The genesis of Maya civilization in Mesoamerica was marked by an effervescence in the arts, the beginnings of their written language with glyphs, and a great attention to detail in the sphere of urban planning. Yet, despite these tremendous accomplishments, the Preclassic Maya (c. 1000 BCE - 250 CE) remain obscure and distant to many. In this exclusive interview, James Blake Wiener, Communications Director at Ancient History Encyclopedia speaks to Dr. James Doyle, Assistant Curator for Art of the Ancient Americas in the Department of the Arts of Africa, Oceania, and the Americas at the Metropolitan Museum of Art in New York about the finer aspects of early Maya civilization.
JBW: James, what was it that first prompted your interest in the Preclassic Maya? Did the early Maya always intrigue you for one reason or another?
JD: When I was growing up, I was always interested in the past and how societies work. This curiosity in global history led me to take anthropology my first year of college. The introductory course to archaeology happened to be taught by a Guatemalan archaeologist who was starting a field project at the site of Holmul the following summer. He was looking for volunteers, so I decided to go. Something about the art and architecture of the Maya captivated me, and I could make sense out of it even though it was far removed from anything I had learned before.
Over time, my interest grew in the broader anthropological question of why people in the past universally, though in very different times and places, built big things. Monumental architecture also implies two interrelated social phenomena: the cooperation of large groups of people and/or the leadership of an individual or a few. During the Preclassic period, people in the Maya Lowlands constructed some of the largest buildings in the region, so I focused on this time period for my dissertation work.
JBW: During this same period, the Olmec civilization (1200-300 BCE) reached its zenith. Their civilization was centered on the cities of San Lorenzo, La Venta, and Laguna de los Cerros in modern states of Veracruz and Tabasco, Mexico, which are located near several early Maya centers.
How did they affect and subsequently influence the Preclassic Maya city-states and kingdoms?
JD: It is clear that by around 1500 BCE, the Olmec peoples along the Gulf Coast were importing jadeite from the Motagua River Valley in southern Guatemala. San Lorenzo-era peoples probably would have interacted with the Maya folks in the area along this exchange route, but we really see much more evidence of interaction after about 1000 BCE, and especially after 800 BCE when La Venta becomes a major center. During this crucial time period, Preclassic Maya communities are beginning to create ceramic arts, they are also working jade into celtiform axes like we see at La Venta. The interaction of peoples throughout the region spread ideas and likely inspired the earliest monumental centers in the Maya Lowlands, such as the recently excavated site of Ceibal, Guatemala.One of the great pairings we created in the exhibition Golden Kingdoms: Luxury and Legacy in the Ancient Americas was between a group of tomb offerings from La Venta, dating to around 700 BCE, and a contemporaneous cache of jadeite axes from the site of Cival, Guatemala, close to the border with Belize. Artists at these two communities were obtaining and working jadeite through the same trade routes from the source. So we see that early Maya peoples were making sophisticated ceremonial choices at the same time as major events at La Venta. Maya kings in the Early Classic period (c. 250-550 CE) were known to obtain heirloom objects in Olmec style and rework them for regalia or funerary offerings, so the Maya people clearly had an idea of the antiquity and importance of Olmec objects. Much of Preclassic Maya art shares a lot of imagery with its Olmec predecessors as well, especially that relating to the mythology of maize agriculture.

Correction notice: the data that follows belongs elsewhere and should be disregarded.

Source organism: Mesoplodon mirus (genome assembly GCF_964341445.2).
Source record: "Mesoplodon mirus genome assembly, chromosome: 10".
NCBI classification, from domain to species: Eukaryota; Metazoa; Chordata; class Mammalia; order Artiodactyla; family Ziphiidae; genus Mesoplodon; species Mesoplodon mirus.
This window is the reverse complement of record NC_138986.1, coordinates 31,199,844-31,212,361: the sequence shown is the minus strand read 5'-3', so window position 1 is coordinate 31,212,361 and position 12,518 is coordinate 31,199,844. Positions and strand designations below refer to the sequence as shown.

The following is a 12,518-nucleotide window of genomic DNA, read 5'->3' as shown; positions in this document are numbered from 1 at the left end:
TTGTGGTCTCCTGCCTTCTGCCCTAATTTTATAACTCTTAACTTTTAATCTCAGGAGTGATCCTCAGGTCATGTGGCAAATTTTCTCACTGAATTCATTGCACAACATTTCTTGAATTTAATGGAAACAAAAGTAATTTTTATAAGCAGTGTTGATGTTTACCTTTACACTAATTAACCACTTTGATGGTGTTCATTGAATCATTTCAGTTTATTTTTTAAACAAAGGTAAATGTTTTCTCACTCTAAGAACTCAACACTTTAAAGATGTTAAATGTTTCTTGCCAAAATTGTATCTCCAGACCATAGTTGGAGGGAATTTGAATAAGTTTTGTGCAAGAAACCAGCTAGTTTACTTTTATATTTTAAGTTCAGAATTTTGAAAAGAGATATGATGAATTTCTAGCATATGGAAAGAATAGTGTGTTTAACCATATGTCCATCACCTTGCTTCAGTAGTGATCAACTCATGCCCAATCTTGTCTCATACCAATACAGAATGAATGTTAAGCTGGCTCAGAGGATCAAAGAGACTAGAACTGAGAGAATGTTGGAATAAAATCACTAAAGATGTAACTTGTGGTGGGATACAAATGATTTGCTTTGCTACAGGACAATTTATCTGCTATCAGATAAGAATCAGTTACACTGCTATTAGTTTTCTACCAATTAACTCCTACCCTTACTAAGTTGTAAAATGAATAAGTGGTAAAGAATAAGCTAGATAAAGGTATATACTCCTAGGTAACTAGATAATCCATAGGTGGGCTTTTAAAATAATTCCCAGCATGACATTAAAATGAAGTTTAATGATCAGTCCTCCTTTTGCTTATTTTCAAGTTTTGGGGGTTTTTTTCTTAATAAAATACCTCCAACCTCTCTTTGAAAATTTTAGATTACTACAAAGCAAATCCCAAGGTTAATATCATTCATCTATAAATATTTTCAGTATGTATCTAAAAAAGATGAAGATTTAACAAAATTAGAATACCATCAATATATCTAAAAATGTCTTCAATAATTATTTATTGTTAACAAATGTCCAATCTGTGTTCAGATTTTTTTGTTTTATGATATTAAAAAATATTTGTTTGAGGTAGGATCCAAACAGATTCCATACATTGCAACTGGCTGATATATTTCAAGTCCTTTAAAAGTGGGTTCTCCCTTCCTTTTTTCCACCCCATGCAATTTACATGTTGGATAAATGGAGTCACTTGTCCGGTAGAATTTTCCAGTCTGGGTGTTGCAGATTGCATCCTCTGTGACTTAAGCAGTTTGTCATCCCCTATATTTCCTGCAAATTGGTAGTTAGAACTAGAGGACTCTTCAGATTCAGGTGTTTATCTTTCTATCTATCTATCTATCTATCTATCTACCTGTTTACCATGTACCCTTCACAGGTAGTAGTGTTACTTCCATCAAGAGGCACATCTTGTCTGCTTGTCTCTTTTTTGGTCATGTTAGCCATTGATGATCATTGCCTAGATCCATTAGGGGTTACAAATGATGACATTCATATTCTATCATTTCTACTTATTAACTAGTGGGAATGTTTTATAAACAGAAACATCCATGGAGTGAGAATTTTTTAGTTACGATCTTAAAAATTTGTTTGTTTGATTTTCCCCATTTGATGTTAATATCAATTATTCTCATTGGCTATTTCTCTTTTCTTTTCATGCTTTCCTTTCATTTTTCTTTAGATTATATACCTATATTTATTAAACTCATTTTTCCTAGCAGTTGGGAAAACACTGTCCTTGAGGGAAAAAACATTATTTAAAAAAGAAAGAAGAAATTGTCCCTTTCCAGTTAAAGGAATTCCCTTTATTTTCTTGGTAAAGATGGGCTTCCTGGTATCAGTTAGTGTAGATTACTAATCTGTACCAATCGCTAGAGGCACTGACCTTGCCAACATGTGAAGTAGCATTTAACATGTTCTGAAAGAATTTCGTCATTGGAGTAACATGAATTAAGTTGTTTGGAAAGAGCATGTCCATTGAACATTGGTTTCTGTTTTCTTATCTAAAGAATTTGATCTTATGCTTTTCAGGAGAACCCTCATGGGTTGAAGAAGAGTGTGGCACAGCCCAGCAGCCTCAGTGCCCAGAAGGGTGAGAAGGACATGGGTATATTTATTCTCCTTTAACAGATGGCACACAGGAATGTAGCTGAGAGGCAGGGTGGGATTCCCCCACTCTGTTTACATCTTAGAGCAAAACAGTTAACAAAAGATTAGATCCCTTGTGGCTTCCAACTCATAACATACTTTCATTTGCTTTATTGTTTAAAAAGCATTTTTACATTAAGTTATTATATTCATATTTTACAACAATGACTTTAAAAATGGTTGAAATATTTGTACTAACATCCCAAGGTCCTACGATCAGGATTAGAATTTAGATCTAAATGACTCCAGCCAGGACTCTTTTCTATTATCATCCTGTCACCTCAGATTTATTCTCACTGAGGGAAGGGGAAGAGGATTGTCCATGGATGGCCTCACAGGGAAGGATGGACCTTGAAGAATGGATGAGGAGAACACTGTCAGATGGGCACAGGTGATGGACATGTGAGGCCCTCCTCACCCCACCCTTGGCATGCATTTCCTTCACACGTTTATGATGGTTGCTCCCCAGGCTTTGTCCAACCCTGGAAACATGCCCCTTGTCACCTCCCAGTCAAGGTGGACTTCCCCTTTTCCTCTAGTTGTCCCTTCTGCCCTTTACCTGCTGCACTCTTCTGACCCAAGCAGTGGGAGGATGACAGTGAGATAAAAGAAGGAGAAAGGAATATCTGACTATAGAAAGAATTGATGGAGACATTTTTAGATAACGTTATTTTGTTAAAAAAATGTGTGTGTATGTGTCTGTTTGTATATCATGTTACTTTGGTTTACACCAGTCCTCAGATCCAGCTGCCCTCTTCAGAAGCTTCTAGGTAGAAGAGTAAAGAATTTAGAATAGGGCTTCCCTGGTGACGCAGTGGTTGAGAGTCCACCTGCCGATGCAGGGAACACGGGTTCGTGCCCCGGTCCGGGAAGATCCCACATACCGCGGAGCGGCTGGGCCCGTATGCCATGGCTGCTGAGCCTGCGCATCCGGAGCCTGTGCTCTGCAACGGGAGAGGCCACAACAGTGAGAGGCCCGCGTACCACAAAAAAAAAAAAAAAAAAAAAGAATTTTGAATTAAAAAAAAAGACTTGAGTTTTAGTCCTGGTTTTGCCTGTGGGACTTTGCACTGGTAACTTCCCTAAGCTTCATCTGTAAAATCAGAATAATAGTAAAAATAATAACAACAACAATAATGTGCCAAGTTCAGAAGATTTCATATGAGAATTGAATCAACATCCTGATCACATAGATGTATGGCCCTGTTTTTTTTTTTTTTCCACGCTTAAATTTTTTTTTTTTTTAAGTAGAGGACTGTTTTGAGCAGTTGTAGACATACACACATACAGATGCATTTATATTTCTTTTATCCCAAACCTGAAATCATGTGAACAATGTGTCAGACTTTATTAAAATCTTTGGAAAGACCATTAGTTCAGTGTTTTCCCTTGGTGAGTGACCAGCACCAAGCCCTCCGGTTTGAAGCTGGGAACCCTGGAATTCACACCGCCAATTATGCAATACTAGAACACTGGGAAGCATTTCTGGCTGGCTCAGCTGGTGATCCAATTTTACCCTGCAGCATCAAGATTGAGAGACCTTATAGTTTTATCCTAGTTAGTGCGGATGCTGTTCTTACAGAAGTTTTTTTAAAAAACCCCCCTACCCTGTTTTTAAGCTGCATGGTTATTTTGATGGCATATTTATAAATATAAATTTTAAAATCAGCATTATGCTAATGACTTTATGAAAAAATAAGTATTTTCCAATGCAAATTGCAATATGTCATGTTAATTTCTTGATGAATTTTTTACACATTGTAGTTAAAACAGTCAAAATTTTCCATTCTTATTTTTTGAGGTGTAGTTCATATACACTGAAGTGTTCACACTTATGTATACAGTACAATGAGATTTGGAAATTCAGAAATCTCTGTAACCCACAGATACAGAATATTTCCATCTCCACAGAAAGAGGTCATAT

JBW: I think the general public would be surprised to learn that the Preclassic era was a time of tremendous innovation within Maya civilization. Some of the earliest examples of the Maya’s complex writing system appeared by the 3rd century BCE, and it was also during the Preclassic era that the Maya first theorized the concept of zero.
James, why is it that so many of us are unaware of the sophistication and complexity of the Preclassic Maya? Additionally, what other achievements defined Preclassic Maya civilization?